I told my friend Dot Ayers that same whimsical story over 40 years later, while I sat in the living room of Pop’s old house, as she was his daughter, and has lived there since the 1970’s. Dot and her husband, Jimmy, moved into that house to live with Pop after Jimmy finished serving in the Korean and Vietnam Wars. Unfortunately, Dot lost Jimmy on Pearl Harbor Day a few years back, after failing health had left him bedridden for a time. Jimmy had finally surrendered to the effects of 92 years of heartaches and joy and everyday life. They were married for an unheard-of 68 years. I had dropped by to check on her that afternoon.
As the two of us continued to visit after the Candy Man story, Dot had her own stories to tell. She spoke of the wonderful life they had in raising their daughters, her cherished and beloved grandkids, teaching young children in Japan for many years, cross-country trips in an eighteen wheeler after military life was over, successful gardening projects, and a few other interesting things.
And then Dot told me the amazing story about a wonderfully mysterious encounter she had two nights after Jimmy died, on the ninth of December. She was awakened around three o’clock in the morning by the sound of the coach’s whistle that Jimmy would blow when he needed her, as his voice had become weak. Then she heard him call out “Dot!” So she got out of her bed like always and walked across the short hallway, passed the bathroom, toward the place where his hospital bed was still set up.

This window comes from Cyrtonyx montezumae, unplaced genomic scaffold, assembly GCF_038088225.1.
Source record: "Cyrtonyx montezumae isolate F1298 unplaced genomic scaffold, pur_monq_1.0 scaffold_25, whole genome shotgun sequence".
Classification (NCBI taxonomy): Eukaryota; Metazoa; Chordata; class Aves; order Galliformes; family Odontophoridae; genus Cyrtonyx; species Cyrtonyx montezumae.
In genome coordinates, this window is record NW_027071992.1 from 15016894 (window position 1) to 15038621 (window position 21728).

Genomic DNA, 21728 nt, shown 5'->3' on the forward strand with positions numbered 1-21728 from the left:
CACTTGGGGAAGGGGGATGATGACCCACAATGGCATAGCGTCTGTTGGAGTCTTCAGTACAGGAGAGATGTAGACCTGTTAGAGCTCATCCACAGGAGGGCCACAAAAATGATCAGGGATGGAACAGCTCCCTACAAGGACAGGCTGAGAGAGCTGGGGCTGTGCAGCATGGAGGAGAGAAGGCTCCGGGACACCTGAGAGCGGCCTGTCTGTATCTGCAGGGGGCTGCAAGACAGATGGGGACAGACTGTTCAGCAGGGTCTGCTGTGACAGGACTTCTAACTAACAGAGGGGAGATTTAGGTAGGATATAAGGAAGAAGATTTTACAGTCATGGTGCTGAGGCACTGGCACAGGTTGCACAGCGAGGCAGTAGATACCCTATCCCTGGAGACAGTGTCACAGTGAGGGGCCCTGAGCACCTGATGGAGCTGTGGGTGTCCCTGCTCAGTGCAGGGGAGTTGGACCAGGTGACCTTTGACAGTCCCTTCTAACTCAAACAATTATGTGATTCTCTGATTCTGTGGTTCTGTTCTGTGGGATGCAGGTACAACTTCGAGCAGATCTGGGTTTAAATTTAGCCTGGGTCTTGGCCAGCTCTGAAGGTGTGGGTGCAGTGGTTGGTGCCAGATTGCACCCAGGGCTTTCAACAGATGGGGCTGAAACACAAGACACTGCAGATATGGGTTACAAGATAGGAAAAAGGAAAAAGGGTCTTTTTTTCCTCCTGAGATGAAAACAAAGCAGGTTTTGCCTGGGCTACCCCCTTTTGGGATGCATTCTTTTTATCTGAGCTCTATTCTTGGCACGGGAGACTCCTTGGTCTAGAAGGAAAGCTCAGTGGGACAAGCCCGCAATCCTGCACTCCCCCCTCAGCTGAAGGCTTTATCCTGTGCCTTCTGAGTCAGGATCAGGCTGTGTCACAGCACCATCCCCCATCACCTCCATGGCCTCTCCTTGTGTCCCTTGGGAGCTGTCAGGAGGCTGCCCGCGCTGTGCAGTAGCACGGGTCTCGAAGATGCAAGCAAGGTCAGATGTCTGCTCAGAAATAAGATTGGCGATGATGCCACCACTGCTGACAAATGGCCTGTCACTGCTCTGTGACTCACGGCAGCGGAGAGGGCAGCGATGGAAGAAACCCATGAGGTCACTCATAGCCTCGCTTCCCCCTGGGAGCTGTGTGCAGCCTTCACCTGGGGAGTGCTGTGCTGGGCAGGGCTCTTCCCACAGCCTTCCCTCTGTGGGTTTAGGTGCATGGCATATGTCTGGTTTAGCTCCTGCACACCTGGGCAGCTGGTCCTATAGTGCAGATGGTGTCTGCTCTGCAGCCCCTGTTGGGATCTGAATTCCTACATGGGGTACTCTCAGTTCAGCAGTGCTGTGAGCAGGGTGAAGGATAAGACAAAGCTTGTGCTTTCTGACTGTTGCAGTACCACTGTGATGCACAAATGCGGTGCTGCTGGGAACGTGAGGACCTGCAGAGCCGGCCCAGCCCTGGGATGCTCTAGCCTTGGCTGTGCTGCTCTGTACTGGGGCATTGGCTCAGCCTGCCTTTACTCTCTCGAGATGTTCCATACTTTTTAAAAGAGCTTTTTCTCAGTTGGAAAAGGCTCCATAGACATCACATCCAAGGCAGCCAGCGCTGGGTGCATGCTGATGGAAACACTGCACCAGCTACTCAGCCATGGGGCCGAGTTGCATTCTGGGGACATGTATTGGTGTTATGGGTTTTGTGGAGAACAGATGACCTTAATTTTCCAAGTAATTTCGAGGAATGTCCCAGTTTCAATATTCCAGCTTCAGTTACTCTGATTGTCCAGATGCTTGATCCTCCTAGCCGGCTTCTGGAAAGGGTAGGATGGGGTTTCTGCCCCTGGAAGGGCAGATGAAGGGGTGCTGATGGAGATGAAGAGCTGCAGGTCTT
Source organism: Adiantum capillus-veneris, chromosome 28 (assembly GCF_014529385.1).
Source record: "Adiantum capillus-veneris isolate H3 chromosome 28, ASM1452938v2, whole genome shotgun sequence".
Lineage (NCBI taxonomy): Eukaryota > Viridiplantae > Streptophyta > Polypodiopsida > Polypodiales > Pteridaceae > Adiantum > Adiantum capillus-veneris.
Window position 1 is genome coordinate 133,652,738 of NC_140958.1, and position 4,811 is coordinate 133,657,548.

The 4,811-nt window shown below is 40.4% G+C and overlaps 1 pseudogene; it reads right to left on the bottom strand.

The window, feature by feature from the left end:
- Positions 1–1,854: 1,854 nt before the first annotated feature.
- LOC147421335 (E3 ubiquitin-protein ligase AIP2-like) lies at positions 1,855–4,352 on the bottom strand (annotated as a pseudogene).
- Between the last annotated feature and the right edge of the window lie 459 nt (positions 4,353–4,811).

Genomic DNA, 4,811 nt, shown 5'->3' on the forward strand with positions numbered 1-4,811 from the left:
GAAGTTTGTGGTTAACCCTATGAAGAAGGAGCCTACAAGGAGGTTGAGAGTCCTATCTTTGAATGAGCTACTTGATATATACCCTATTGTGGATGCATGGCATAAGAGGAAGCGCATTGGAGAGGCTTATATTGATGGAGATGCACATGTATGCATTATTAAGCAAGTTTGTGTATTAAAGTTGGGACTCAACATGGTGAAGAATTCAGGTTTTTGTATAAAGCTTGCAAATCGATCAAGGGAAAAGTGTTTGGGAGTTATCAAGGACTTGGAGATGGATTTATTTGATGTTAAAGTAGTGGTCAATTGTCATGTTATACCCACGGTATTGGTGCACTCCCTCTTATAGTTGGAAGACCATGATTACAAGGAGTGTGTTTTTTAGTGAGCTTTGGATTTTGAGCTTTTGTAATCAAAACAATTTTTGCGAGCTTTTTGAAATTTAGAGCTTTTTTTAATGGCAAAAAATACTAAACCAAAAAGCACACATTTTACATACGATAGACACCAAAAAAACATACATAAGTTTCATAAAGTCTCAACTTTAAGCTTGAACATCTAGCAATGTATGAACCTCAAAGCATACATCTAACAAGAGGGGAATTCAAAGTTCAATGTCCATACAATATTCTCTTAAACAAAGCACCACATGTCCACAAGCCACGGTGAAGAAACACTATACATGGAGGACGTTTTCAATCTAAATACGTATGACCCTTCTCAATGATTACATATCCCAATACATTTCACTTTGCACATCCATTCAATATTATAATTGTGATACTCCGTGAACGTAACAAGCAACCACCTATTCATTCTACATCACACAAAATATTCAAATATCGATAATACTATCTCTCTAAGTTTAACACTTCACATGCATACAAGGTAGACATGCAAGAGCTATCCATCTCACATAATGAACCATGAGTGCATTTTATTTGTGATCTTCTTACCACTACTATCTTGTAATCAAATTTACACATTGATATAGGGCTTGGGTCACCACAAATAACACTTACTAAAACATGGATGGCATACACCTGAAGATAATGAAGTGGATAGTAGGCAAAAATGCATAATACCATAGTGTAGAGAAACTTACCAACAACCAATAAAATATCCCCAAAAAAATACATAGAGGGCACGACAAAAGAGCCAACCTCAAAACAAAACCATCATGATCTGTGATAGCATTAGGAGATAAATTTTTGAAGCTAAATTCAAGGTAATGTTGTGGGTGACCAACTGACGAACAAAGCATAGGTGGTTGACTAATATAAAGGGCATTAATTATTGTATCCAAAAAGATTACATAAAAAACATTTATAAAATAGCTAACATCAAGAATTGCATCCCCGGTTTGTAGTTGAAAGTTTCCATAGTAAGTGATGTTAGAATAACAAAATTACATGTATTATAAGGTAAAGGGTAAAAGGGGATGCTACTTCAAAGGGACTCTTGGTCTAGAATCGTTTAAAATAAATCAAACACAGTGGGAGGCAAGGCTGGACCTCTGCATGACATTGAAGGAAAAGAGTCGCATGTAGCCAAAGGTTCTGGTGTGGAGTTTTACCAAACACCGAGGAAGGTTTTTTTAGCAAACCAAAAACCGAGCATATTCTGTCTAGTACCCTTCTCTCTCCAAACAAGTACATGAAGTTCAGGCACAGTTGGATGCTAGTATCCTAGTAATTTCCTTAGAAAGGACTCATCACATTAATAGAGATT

“Jimmy, is that you?”
When she opened the door, Dot noticed that the room was filled with the most comforting and wonderful white light that she had ever seen. And as she came to the foot of the empty bed, she heard Jimmy ask, “Dot, are you okay?”
“I’m fine Jimmy. I’m fine.” Dot answered. “What is it Jimmy?”
“I just wanted to let you know that everything is alright.” he told her.
By now, Dot was sure she was wide awake, and this wasn’t just a vision or her imagination- it was all so vividly real.
“Are you sure you’re okay?” she continued, with a sad and troubled heart.
Then she heard the voice of her dear husband say, “Yes, I’m okay. Everything is fine. Don’t’ worry about me. You’re going to be fine, Dot.”
“Okay, Jimmy, good night.” Dot said.
“Good night- I love you.” Jimmy gently replied.
“I love you too, and always will.” Dot answered.
“Me too, I will always love you.” Jimmy said, as his voice faded with the dwindling, phantom light.
Dot closed the door and walked in silence, back to the spare bedroom where she slept. And as she rested her head on the cold pillow, Dot had an unexplainable, overwhelming peace come to her. It was a peace that eased her heartbroken mind, because she knew that her beloved Jimmy was going to be okay- and so would she. Dot said that she has experienced that same peace and comfort ever since.
What a beautifully chilling and awesome story Dot shared with me, in her home that day; and what a touching final conversation between a husband and a wife who had been together for so very long.
So, from now on, whenever I chance to walk down those old, cracked sidewalks late at night, I will think of Jimmy and Dot and a midnight pony; and all the people and stories that have shaped my life over the years. The old neighborhood sure is full of wonderful and fantastic tales.